Thinking Citizen Blog — Thursday is Health, Health Care, and Global Health Policy Day
Today’s Topic: Dr. Anthony Fauci — Hero? Villain? Neither?
So what grade would you give Dr. Anthony Fauci? An “A” or an “F”? or something in between? Was he a model public servant facing an impossible dilemma? Or were lockdowns “oppressive and deadly”? What leader of any state or country should be held up as a model for future generations? Why? Experts — please chime in. Correct, elaborate, elucidate.
“HE’S EARNED AMERICA’S HEARTFELT THANKS” (Kansas City Star)
1. “Dr. Fauci waged war on foolish refusals of fact.”
2. “ Without Fauci’s steady leadership, the COVID-19 pandemic would have created more havoc on our country than we could possibly imagine.”
3. “He stepped in to become the face of a responsible public servant and a welcome antidote to the poor examples set by Trump and many Republican governors.”
“GOOD RIDDANCE TO DANGEROUS DR. FAUCI” (NY Post)
1. “He demanded contact tracing, a measure as costly as it was useless. He called for economic shutdowns and national school closures. He ridiculed efforts to focus protective efforts narrowly on the truly vulnerable — the elderly and the immuno-compromised.”
2. “He mocked the idea that people who recovered from COVID had some degree of natural immunity (after having once proposed it himself). And he did all this even as he doubted in private the efficacy of masks and the existence of asymptomatic spread.”
3. “His overgrown ego, in short, led him to promote the most destructive federal and state policies in recent US memory.”
NB: “The United States did worse on overall COVID outcomes than did Sweden, which never closed schools nor implemented other draconian policies.”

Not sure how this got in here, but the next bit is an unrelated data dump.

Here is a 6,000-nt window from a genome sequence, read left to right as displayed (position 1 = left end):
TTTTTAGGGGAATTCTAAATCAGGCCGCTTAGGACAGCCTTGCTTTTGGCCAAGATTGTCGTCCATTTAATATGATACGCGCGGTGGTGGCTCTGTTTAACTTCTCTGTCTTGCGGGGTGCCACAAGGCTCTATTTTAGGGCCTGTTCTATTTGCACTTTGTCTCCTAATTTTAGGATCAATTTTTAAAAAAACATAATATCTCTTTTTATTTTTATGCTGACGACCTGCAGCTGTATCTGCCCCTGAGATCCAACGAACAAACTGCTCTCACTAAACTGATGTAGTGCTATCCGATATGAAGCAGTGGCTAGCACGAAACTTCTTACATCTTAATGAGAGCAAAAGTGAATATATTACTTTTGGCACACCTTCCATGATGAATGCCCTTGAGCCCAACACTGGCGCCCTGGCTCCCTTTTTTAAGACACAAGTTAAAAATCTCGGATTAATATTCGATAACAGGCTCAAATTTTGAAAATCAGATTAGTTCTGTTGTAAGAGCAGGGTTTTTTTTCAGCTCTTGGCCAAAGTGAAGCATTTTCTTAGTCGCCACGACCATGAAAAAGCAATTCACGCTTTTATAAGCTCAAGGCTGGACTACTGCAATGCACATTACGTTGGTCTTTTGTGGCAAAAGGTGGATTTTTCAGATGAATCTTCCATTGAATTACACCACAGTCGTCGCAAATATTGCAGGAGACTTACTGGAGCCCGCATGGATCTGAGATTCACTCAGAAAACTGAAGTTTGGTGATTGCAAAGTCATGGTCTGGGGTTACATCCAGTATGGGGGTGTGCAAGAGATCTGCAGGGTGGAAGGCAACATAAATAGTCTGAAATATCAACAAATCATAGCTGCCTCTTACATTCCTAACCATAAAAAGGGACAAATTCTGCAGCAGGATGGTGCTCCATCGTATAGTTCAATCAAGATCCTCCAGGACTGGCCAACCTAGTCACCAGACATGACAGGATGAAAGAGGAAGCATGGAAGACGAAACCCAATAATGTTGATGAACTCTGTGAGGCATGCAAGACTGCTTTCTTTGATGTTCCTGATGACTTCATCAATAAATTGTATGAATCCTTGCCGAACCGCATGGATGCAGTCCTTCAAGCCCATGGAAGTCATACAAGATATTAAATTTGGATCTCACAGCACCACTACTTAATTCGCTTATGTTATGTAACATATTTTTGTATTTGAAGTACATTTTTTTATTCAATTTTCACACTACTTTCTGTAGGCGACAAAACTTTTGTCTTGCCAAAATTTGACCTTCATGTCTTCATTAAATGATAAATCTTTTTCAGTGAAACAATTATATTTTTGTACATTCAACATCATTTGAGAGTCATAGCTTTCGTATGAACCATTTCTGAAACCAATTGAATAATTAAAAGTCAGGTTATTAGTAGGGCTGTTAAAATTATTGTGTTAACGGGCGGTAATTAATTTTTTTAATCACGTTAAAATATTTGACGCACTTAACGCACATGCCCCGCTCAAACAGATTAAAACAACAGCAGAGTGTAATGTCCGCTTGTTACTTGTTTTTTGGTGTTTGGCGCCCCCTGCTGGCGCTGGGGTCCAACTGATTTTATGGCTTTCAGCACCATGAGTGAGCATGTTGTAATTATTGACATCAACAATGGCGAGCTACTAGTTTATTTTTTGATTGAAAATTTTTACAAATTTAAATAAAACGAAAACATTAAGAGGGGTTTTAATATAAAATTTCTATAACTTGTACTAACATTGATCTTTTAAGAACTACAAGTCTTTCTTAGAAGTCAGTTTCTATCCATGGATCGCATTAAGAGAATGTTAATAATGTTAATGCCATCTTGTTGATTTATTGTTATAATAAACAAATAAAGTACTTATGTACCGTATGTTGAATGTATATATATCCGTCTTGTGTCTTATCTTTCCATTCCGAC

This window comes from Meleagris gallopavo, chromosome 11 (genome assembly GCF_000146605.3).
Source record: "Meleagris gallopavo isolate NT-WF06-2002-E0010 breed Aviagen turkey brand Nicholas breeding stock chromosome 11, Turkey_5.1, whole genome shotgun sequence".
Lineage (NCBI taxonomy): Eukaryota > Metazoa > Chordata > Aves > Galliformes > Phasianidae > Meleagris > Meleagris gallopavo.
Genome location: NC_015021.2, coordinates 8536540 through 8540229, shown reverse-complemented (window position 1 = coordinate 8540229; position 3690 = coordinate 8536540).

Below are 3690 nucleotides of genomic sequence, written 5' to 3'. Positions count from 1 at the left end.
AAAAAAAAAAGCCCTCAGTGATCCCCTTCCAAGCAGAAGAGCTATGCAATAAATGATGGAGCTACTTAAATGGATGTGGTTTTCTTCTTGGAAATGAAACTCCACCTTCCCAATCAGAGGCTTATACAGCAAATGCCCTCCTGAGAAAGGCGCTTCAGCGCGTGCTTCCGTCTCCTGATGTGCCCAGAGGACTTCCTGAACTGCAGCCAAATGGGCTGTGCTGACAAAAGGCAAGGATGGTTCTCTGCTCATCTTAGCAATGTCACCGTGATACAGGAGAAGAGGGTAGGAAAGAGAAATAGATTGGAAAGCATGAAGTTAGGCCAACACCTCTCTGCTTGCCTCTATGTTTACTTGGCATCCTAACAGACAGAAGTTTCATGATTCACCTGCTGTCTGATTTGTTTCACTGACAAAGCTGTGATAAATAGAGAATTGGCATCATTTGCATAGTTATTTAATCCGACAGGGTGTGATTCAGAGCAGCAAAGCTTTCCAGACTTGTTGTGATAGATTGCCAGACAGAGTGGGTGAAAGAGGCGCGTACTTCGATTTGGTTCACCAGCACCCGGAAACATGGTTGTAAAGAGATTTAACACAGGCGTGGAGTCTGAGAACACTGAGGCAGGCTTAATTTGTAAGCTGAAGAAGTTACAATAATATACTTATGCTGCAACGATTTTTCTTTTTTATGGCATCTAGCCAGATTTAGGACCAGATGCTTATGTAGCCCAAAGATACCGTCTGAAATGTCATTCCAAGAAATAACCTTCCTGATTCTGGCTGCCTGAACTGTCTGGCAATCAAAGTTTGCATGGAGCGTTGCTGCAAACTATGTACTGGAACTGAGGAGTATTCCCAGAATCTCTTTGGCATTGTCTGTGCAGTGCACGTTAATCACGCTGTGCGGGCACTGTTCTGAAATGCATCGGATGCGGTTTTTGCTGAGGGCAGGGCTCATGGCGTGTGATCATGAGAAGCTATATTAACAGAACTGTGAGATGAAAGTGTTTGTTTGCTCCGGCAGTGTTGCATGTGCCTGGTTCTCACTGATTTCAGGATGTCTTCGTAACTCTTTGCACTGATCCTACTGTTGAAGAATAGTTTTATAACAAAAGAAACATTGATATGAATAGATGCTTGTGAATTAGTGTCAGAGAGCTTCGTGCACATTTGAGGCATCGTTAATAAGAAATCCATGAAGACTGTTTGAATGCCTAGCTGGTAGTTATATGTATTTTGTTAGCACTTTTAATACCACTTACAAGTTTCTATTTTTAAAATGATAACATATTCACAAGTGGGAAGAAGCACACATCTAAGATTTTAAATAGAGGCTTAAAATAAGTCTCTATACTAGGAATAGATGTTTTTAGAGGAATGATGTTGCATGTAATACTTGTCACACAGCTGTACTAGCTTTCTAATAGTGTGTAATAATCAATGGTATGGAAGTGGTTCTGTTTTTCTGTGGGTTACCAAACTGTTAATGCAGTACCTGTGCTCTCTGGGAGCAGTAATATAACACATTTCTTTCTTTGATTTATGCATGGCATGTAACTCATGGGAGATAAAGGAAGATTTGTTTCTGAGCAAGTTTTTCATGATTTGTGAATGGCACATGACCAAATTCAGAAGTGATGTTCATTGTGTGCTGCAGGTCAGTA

BASICS ON FAUCI — “an advisor to every President since Ronald Reagan”
1. “From 1983 to 2002, Fauci was one of the world’s most frequently cited scientists across all scientific journals.”
2. “In 2008, President George W. Bush awarded him the Presidential Medal of Freedom, the highest civilian award in the United States, for his work on the AIDS relief program PEPFAR.”
3. He served on the White House Coronavirus Taskforce under President Trump and was appointed chief medical advisor by President Biden.
FOOTNOTE — Were the policies of Florida and Sweden vindicated? What were the non-Covid excess deaths during the lockdown? What were the costs to children in terms of learning? (see last four links below)
1. “Florida and Sweden were accused of deadly folly for keeping schools and businesses open without masks, but their policies have been vindicated. In Florida the cumulative age-adjusted rate of Covid mortality is below the national average, and the rate of excess mortality is lower than in California, which endured one of the nation’s strictest lockdowns and worst spikes in unemployment.”
2. “Sweden’s cumulative rate of excess mortality is one of the lowest in the world, and there’s one particularly dismal differencecbetween it and the rest of Europe as well as America: the number of younger adults who died not from Covid but from the effects of lockdowns.”
3. “Even in 2020, Sweden’s worst year of the pandemic, the mortality rate remained normal among Swedes under 70. Meanwhile, the death rate surged among younger adults in the U.S., and a majority of them died from causes other than Covid.”
NB: “In Sweden, there have been no excess deaths from non-Covid causes during the pandemic, but in the U.S. there have been more than 170,000 of these excess deaths.”
LAST FOUR YEARS OF POSTS ORGANIZED THEMATICALLY
#2 “39 Songs, Prayers, and Poems: the Keys to the Hearts of Seven Billion People” — Adams House Senior Common Room Presentation, 11/17/20
Please share the most interesting thing you learned in the last week related to health, health care or health care policy — the ethics, economics, politics, history…. Or the coolest, most important thing you learned in your life related to health are or health care policy that the rest of us may have missed. Or just some random health-related fact that blew you away.
This is your chance to make some one’s day. Or to cement in your mind something really important you might otherwise forget. Or to think more deeply than you otherwise would about something that matters.